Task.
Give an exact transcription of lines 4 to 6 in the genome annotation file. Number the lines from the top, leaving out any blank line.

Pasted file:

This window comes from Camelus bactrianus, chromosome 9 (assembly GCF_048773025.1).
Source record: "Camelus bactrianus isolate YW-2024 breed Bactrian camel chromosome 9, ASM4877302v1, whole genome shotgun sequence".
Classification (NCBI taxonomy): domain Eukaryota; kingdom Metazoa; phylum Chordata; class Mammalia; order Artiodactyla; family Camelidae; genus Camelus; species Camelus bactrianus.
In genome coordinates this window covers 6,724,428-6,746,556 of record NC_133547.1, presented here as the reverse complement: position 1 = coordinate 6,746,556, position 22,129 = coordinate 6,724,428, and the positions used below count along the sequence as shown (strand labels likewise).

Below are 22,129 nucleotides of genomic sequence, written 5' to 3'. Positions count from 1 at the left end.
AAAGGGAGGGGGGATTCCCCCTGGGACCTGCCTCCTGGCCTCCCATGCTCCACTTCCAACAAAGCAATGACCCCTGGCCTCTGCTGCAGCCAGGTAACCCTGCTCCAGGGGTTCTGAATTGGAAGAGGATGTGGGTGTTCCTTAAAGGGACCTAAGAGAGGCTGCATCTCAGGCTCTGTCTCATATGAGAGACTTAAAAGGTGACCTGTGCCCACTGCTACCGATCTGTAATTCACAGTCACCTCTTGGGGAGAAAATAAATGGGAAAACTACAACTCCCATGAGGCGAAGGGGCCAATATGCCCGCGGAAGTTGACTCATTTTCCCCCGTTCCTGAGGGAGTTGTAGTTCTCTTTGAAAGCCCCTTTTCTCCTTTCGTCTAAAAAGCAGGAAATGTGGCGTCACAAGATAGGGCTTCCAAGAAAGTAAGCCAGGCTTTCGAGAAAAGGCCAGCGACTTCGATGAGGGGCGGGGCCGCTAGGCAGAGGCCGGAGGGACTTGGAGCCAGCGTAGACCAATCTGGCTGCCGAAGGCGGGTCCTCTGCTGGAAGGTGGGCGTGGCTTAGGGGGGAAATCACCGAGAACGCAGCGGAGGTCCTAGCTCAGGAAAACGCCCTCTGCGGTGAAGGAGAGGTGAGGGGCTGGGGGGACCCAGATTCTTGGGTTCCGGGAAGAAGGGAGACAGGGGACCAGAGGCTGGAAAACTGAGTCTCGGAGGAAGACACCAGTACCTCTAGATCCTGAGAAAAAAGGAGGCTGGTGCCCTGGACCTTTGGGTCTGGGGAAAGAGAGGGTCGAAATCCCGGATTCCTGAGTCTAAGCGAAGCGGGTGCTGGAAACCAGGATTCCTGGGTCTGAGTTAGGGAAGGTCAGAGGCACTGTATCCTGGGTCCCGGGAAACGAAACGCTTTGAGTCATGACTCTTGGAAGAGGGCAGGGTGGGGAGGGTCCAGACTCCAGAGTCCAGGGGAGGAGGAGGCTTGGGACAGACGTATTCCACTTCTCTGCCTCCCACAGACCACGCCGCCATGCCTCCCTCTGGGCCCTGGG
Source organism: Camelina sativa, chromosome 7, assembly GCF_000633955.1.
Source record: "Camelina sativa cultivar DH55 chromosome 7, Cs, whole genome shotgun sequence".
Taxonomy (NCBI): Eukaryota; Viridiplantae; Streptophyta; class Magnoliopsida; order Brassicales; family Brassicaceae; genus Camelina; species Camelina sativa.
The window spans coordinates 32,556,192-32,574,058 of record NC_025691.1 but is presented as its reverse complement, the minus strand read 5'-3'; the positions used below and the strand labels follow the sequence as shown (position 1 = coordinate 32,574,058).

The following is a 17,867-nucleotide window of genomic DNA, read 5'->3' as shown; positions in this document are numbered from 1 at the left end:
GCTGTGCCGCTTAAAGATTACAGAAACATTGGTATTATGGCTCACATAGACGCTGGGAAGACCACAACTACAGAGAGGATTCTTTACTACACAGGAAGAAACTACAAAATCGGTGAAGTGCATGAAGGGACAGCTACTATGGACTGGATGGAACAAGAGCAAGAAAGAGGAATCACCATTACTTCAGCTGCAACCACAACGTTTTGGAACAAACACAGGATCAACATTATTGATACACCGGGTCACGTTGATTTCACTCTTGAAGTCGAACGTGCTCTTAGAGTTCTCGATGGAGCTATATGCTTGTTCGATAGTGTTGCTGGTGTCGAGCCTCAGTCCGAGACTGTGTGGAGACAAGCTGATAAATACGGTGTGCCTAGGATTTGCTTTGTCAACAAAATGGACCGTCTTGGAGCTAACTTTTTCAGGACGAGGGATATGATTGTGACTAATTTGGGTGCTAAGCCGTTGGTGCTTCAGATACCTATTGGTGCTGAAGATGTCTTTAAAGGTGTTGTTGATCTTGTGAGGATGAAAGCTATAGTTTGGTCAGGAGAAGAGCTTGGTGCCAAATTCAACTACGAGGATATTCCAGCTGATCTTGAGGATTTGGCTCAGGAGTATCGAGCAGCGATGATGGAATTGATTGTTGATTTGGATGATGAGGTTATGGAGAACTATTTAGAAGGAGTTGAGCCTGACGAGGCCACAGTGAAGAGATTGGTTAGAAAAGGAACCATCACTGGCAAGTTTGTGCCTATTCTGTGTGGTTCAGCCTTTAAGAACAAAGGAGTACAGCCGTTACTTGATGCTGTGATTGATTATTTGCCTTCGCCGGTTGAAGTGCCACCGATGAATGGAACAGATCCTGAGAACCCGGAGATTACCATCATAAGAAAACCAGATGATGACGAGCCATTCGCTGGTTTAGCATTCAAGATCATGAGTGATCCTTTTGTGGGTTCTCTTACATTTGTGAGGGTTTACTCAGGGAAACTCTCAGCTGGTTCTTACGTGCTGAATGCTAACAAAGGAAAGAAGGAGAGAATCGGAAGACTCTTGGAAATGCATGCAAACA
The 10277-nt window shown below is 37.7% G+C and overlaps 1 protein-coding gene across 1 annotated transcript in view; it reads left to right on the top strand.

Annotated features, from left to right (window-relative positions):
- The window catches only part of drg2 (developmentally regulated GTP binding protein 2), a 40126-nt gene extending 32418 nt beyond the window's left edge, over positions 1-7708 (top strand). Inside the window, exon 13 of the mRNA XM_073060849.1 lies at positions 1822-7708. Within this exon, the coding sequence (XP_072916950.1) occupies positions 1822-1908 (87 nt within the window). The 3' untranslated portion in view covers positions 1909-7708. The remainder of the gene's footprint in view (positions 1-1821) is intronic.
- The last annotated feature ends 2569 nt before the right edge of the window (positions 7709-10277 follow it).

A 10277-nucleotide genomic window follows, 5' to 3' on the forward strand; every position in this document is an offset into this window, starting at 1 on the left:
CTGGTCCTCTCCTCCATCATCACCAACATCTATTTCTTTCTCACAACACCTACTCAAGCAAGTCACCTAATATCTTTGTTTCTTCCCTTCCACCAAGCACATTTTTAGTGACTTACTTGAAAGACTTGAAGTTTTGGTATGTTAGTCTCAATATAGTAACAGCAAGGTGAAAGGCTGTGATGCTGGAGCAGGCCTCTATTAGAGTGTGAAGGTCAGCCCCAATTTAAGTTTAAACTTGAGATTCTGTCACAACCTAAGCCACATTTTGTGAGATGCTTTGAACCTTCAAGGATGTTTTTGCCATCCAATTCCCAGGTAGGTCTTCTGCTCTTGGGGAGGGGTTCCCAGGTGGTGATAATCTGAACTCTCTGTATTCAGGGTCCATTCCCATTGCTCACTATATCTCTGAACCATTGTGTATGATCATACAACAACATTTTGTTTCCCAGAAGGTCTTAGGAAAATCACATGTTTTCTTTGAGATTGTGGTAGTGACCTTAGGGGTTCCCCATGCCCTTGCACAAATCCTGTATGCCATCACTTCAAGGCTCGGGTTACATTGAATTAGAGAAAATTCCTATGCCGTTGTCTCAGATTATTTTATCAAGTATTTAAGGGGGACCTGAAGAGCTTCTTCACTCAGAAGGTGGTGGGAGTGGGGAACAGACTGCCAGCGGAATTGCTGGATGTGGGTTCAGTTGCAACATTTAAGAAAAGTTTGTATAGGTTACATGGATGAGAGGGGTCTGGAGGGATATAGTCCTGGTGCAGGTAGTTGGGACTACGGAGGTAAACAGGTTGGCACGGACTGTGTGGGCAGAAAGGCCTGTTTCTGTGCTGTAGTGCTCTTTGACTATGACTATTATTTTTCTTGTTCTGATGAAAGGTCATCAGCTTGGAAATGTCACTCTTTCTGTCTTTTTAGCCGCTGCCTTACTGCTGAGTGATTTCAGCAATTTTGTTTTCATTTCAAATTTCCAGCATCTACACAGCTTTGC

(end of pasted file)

In genome coordinates this window covers 6,724,428-6,746,556 of record NC_133547.1, presented here as the reverse complement: position 1 = coordinate 6,746,556, position 22,129 = coordinate 6,724,428, and the positions used below count along the sequence as shown (strand labels likewise).

Below are 22,129 nucleotides of genomic sequence, written 5' to 3'. Positions count from 1 at the left end.
AAAGGGAGGGGGGATTCCCCCTGGGACCTGCCTCCTGGCCTCCCATGCTCCACTTCCAACAAAGCAATGACCCCTGGCCTCTGCTGCAGCCAGGTAACCCTGCTCCAGGGGTTCTGAATTGGAAGAGGATGTGGGTGTTCCTTAAAGGGACCTAAGAGAGGCTGCATCTCAGGCTCTGTCTCATATGAGAGACTTAAAAGGTGACCTGTGCCCACTGCTACCGATCTGTAATTCACAGTCACCTCTTGGGGAGAAAATAAATGGGAAAACTACAACTCCCATGAGGCGAAGGGGCCAATATGCCCGCGGAAGTTGACTCATTTTCCCCCGTTCCTGAGGGAGTTGTAGTTCTCTTTGAAAGCCCCTTTTCTCCTTTCGTCTAAAAAGCAGGAAATGTGGCGTCACAAGATAGGGCTTCCAAGAAAGTAAGCCAGGCTTTCGAGAAAAGGCCAGCGACTTCGATGAGGGGCGGGGCCGCTAGGCAGAGGCCGGAGGGACTTGGAGCCAGCGTAGACCAATCTGGCTGCCGAAGGCGGGTCCTCTGCTGGAAGGTGGGCGTGGCTTAGGGGGGAAATCACCGAGAACGCAGCGGAGGTCCTAGCTCAGGAAAACGCCCTCTGCGGTGAAGGAGAGGTGAGGGGCTGGGGGGACCCAGATTCTTGGGTTCCGGGAAGAAGGGAGACAGGGGACCAGAGGCTGGAAAACTGAGTCTCGGAGGAAGACACCAGTACCTCTAGATCCTGAGAAAAAAGGAGGCTGGTGCCCTGGACCTTTGGGTCTGGGGAAAGAGAGGGTCGAAATCCCGGATTCCTGAGTCTAAGCGAAGCGGGTGCTGGAAACCAGGATTCCTGGGTCTGAGTTAGGGAAGGTCAGAGGCACTGTATCCTGGGTCCCGGGAAACGAAACGCTTTGAGTCATGACTCTTGGAAGAGGGCAGGGTGGGGAGGGTCCAGACTCCAGAGTCCAGGGGAGGAGGAGGCTTGGGACAGACGTATTCCACTTCTCTGCCTCCCACAGACCACGCCGCCATGCCTCCCTCTGGGCCCTGGG